Tatro v. Citigroup. Inc

The court in this case discusses whether the plaintiff should be allowed to use “forma pauperis” and proceed with his several law suits filed against “UFS Debt Recovery Service” and “Oxford Collection Agency” along with other defendants mentioned in his third application
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Introduction

The matter was before the United States District Court District of Rhode Island. The decision was given in January 2012. The case of Tatro v Citigroup. Inc[1], offers an explanation for the cases which do not go by the applicability of “in forma pauperis’ even when a statute provides for it. The term “in forma pauperis” gives an impetus to the people for access to justice. In this case, the court has laid down several rules and followed the approach taken in different case laws to come to a conclusion. A case that has been pending in the court for years, with civil suits filed against 24 several defendants over the course of the case, has been properly dealt with and dismissed citing justifications. In this case comment, I shall be discussing the previous case laws that already exist on this issue and the approach that courts which is either in consonance or dissonance with them.

Facts in brief

In 2008, Plaintiff named Michael P. Tatro was sentenced to imprisonment for fifty-one months for committing ‘bank fraud’ and filing an illegitimate federal tax return. In 2009, the plaintiff filed an application in Rhode Island Superior Court against 14 defendants alleging violations of provisions of “the Fair Credit Reporting Act (FCRA)”[2]. Later, he settled the matter with some of the defendants and dismissed the others. He then filed a second altered application against a few new defendants with the same allegations i.e. FCRA violations. He made settlement with some of these defendants while failed in perusing the case for obtaining the defaulted amount from the others. After being served with an ‘Order to Show Cause(OSC)” notice for not providing sufficient proof against other defendants, the plaintiff filed another application against a few new defendants and seeking leave for not including factual allegations and ‘service of process’ against ‘Oxford Collection Agency’ and “UFS Debt Recovery Service,. The plaintiff had no other objection in the matter of the Court dismissing the complaints against other defendants but ‘UFS Debt Recovery Service’ and ‘Oxford Collection Agency’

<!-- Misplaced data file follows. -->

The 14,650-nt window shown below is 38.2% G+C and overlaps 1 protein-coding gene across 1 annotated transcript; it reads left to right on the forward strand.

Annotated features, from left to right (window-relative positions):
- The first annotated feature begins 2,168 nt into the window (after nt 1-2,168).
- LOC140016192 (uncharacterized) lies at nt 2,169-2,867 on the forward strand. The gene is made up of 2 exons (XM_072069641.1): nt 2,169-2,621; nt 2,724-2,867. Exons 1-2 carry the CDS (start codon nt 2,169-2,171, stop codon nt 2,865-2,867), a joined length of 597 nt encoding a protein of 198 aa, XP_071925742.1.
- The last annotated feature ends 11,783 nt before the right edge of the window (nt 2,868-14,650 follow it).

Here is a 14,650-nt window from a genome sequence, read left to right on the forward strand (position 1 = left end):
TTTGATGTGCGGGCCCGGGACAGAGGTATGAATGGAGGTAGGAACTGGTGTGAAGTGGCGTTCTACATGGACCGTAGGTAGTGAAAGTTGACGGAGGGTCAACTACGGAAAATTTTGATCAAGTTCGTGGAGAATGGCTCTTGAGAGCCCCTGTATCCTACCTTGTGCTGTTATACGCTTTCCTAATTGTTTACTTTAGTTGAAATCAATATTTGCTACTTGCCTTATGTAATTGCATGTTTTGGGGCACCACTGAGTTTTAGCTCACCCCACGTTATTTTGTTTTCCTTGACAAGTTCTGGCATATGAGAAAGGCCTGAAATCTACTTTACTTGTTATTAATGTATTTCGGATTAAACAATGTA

The “Prison Litigation Reforms Act (PLRA)”[3] that states that “a prisoner may be excused from pre payment of a civil case fee but for each individual civil case, it is still required to pay an initial partial filing fee and subsequent instalments until the filing fee is paid in full.”

This act also requires a screening process of Court to clear out “frivolous and meritless claims” and a “three strike rule” which basically restricts the ability of a prisoner to file any complaints if any of his/her previous cases had been dismissed as “frivolous, malicious or for failing to state a claim on three or more prior occasions”[4]

It was decided from the records that for previous complaints, the prisoners had not paid any filing fee and neither were his original claims and subsequent amendments been subjected to any screening process prescribed by the PLRA.

The Judge dismissed the applications after suggesting several conclusions.

The Issue in this Case